Post partum pelvic floor changes

Fonti, Ilenia and Giordano, Rosalba and Cacciatore, Alessandra and Romano, Mattea and La Rosa, Beatrice (2009) Post partum pelvic floor changes. Journal of prenatal medicine, 3 (4). pp. 57-59. ISSN 1971-3290

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Pelvic-perineal dysfunctions, are the most common diseases in women after pregnancy. Urinary incontinence and genital prolapsy, often associated, are the most important consequences of childbirth and are determined by specific alterations in the structure of neurological and musculo-fascial pelvic support. Causation is difficult to prove because symptom occur remote from delivery. Furthermore it is unclear whether changes are secondary to the method of childbirth or to the pregnancy itself. This controversy fuels the debate about whether or not women should be offered the choice of elective caesarean delivery to avoid the development of subsequent pelvic floor disfunction. But it has been demonstrated that pregnancy itself, by means of mechanical changes of pelvic statics and changes in hormones, can be a significant risk factor for these diseases. Especially is the first child to be decisive for the stability of the pelvic floor. During pregnancy, the progressive increase in volume of the uterus subject perineal structures to a major overload. During delivery, the parties present and passes through the urogenital hiatus leading to growing pressure on the tissues causing the stretching of the pelvic floor with possible muscle damage, connective tissue and / or nervous. In this article we aim to describe genitourinary post partum changes with particular attention to the impact of pregnancy or childbirth on these changes.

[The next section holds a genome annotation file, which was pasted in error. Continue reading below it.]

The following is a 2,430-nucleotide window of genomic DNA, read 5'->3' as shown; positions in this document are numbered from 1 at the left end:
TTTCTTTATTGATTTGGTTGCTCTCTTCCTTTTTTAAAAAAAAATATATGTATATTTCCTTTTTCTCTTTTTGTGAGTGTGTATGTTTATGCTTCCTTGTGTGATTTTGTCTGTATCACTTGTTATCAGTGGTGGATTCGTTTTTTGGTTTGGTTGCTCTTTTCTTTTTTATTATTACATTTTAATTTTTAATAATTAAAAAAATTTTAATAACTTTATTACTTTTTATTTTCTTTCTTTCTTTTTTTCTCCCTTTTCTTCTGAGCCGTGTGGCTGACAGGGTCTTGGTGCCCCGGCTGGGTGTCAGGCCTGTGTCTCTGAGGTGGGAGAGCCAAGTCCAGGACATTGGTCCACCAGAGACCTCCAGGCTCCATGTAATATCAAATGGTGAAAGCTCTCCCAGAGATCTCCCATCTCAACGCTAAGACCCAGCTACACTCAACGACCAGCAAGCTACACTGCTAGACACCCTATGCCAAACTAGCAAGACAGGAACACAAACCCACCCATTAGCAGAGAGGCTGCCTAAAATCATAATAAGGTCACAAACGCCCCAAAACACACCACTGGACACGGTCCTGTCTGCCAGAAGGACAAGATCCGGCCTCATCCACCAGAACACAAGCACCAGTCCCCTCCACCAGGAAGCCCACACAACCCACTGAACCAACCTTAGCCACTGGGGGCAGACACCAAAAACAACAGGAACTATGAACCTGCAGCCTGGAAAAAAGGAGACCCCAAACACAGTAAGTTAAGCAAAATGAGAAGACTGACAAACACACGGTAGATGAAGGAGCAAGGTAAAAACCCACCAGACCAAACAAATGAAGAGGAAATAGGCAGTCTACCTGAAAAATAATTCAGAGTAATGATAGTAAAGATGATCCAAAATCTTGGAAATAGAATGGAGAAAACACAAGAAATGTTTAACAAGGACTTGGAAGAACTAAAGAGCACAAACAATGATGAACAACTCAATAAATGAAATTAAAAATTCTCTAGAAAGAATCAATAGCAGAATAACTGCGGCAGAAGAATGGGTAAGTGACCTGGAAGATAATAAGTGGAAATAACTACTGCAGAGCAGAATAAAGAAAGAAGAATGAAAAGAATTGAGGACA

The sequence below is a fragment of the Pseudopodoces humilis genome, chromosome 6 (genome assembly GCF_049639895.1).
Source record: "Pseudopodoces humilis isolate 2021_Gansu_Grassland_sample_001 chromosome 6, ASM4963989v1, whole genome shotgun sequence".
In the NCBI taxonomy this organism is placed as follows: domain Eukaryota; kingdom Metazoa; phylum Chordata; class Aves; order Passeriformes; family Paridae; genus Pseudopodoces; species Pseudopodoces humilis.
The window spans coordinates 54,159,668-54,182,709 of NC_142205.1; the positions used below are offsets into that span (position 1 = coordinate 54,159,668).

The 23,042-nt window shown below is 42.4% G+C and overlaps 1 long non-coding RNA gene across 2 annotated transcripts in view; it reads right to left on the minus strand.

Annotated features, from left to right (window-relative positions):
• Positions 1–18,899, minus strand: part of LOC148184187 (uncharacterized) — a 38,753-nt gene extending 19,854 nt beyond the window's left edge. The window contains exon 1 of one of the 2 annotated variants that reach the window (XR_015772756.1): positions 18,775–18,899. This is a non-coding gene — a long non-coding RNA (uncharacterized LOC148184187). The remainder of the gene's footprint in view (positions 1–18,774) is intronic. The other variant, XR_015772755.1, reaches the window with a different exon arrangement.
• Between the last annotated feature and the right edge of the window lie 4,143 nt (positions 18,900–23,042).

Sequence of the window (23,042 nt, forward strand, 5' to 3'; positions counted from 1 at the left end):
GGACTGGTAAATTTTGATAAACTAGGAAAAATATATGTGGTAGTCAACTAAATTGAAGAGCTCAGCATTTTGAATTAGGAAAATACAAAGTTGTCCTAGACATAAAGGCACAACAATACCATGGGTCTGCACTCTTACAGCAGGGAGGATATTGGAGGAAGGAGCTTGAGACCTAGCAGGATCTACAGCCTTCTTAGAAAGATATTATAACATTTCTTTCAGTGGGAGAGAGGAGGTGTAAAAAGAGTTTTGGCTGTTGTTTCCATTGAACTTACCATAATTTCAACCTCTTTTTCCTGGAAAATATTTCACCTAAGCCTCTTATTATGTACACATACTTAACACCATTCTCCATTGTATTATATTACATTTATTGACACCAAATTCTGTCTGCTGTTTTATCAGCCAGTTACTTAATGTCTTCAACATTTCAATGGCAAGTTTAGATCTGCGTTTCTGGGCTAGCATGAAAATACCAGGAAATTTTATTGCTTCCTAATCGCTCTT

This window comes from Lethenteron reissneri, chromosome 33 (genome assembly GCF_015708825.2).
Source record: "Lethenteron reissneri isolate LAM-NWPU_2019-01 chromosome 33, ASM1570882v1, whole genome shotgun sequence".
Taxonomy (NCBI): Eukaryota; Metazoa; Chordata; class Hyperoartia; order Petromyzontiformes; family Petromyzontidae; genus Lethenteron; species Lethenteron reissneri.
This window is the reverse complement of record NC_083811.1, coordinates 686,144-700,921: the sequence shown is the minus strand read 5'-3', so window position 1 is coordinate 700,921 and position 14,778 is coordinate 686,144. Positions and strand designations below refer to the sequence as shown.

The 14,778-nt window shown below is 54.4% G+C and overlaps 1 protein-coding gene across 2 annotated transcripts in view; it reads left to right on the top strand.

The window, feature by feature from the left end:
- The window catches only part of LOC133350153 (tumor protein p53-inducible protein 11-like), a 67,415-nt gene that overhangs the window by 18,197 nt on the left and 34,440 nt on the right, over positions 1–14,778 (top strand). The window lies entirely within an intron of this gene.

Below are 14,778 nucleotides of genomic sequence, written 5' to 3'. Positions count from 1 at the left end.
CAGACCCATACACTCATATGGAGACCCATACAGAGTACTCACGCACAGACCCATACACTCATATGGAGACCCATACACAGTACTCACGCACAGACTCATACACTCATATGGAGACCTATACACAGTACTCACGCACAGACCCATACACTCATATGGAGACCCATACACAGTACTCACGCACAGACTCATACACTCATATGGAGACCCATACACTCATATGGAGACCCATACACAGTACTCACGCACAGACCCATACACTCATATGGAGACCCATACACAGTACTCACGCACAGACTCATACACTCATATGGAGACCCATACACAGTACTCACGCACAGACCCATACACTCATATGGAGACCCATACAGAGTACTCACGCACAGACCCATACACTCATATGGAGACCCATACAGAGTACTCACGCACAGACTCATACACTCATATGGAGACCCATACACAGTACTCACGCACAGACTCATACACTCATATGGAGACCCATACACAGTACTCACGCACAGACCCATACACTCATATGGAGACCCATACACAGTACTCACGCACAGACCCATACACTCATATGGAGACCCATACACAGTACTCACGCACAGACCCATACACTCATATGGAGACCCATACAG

Item Type: Article
Uncontrolled Keywords: Prolaps, pelvic, partum, pregnancy
Subjects: 600 Tecnologia - Scienze applicate > 610 Medicina e salute (Classificare qui la tecnologia dei servizi medici) > 618 Altri rami della medicina; Ginecologia e ostetricia, Pediatria, Geriatria > 618.2 Ostetricia
Depositing User: Gianni Aiello
Date Deposited: 29 Apr 2013 14:09
Last Modified: 10 Apr 2014 13:03

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